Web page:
A special facility allows two users to collaborate by following Hyperbole links in lock step, as long as they both have access to any files referenced by the links. Where one goes, so does the other. The facility generalizes to support broadcast to any number of users. Speed over a LAN is quite good. Here is an actual sample from a Hyperbole demonstration: One can collaborate with another person across the network by traversing nodes together. Simply select <<collaborate>>. Later one can <<disconnect>> from collaboration. This can be either a master-slave relationship when only the master issues the collaboration command and the slave follows along or it can be a peer-to-peer relation when both issue collaboration commands to each other. Then either host can traverse nodes and update the other's display. Many other systems permit only the master-slave relation or require that both users have bitmap displays. With this interface, one person can be on a bitmap display and the other on a character terminal or any other combination of the two. Consider how voice broadcast facilities are used by police and firemen working on common problems. When one person obtains new information or happens upon a critical situation, he can quickly broadcast this to his fellow workers. A similar need arises when a group of distributed people are working on a common information intensive task, e.g. performing background research for an upcoming trial, analyzing news reports for emerging trends, or performing a walkthrough of a software design.

Hyperbole's collaboration facility can be used as a rapid broadcast mechanism in such instances. Unlike other computer-based broadcast facilities, it does not present a short, out of context message. Instead it can show critical information with surrounding context and embedded hyper-buttons to further guide the readers to either more expansive or deeper material.

Mailable Links

Links may be created when one is composing mail within Emacs. Anyone to whom the mail is sent may then follow such links, assuming he has Hyperbole installed and has access to the associated material.

Mail links remain invisible so neither the creator nor the receiver ever sees them. Each only sees the buttons embedded within messages. From a user perspective, mail links look exactly like any other Hyperbole links.

Buttons embedded within Subject lines may be selected from both the messages themselves and any Subject summary listings in which they appear.

Mode-Specific Button Handling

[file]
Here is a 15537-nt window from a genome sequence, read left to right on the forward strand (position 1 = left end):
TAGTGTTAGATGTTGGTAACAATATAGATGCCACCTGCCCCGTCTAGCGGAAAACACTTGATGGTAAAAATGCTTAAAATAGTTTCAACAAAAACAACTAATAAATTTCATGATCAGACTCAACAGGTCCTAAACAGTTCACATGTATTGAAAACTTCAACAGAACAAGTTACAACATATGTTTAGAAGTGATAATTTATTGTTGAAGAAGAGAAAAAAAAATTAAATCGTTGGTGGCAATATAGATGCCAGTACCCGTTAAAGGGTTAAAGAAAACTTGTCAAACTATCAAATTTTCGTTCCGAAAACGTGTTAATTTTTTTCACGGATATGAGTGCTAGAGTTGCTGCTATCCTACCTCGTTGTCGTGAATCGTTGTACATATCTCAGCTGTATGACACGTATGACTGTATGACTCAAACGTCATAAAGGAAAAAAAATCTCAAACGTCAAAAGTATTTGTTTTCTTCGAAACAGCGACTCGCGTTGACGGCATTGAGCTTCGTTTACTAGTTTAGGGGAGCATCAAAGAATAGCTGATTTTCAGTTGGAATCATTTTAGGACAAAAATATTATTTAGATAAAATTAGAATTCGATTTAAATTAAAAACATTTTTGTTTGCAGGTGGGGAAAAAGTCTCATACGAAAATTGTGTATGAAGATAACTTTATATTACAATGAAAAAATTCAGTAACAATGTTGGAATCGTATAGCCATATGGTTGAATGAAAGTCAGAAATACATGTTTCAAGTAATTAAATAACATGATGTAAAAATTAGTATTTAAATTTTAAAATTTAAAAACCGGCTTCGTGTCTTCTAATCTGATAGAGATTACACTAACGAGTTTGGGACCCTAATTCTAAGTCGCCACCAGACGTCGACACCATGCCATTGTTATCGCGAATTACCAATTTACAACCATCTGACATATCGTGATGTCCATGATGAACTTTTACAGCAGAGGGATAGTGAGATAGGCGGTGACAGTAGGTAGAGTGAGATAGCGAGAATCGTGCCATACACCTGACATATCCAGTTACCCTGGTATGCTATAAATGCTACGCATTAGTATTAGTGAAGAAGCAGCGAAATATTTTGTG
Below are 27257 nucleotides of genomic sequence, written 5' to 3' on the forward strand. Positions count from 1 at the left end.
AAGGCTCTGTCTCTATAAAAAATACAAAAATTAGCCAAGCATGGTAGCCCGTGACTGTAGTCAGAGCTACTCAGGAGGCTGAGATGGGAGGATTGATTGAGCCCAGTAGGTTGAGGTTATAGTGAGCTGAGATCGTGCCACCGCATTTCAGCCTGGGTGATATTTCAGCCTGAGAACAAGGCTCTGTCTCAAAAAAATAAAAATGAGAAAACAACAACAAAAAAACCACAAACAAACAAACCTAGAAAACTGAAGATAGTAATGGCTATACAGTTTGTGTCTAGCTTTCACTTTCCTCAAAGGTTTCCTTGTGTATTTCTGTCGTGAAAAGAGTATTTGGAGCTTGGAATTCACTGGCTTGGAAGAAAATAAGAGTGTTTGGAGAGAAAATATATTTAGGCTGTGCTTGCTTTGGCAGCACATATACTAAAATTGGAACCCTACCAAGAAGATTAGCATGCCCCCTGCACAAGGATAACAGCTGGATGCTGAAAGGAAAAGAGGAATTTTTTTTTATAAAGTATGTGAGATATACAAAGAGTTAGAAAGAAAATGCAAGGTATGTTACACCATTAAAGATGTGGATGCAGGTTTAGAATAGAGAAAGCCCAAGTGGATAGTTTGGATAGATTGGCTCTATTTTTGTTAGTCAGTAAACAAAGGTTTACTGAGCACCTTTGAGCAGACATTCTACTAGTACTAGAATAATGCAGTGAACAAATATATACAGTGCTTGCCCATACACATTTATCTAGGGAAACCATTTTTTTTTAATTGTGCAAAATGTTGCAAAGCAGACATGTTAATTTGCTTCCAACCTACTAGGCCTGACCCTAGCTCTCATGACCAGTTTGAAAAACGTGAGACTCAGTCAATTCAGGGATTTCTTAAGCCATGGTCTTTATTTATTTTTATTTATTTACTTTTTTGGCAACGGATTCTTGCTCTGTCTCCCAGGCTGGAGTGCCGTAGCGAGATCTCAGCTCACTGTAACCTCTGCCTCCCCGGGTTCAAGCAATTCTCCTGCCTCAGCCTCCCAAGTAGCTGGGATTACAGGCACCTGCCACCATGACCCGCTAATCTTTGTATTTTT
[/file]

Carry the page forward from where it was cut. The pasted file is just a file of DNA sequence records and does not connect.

Hyperbole supports multiple button representations in files. Thus, an electronic mail message file could contain standard Hyperbole buttons but could also have its "From: " address treated as an implicit button which displays any rolodex entry corresponding to the address. Similarly, selection of a reference such as "see page 26" within a document could display that page.

Implicit buttons are useful in files in which a number of buttons perform the same action. In such cases, it would be wasteful to record individual links; instead one procedure serves all similar buttons in the file. This technique is useful when large button menus are built, e.g. to give access to the UNIX manual pages via a set of summary description lines, one per manual topic.

The implication is that instead of developing completely independent development and browsing environments for application specific tasks, one could much more quickly add a special mode or two that interfaces to Hyperbole. This kind of strategy, besides saving time, leaves the rest

of a user's custom environment available to him, while interacting with the special modes. This helps minimize learning time. It represents a tool-based strategy familiar to UNIX shell users.

Complete, Mature Programming Language

Hyperbole is written in Lisp, which means that the entirety of the Lisp language is available for extending its functionality. Since Lisp is interpreted, extensions may be immediately tested in a bottom-up fashion. Even with interpretation, link traversal and creation are both

quite fast.

Hyperbole supports procedural links which evaluate arbitrary Lisp expressions whenever their corresponding buttons are selected. Since many users will not know Lisp, an alternative, the keyboard macro link, is provided. The user simply tells the system to watch and to save the

keystrokes to whatever he does until he issues a stop command. The resulting macro may then be used as the target of a link.

Arbitrary External Calls

External call interfaces are available to allow a Hyperbole link to execute any sequence of shell commands or to redirect input and output to a batch or even window-based program.

Terminal/Workstation/Mainframe Portability and Access

Since Hyperbole is layered on top of GNU Emacs, it is portable across over 30 different brands of computers, from low-end to high-end machines.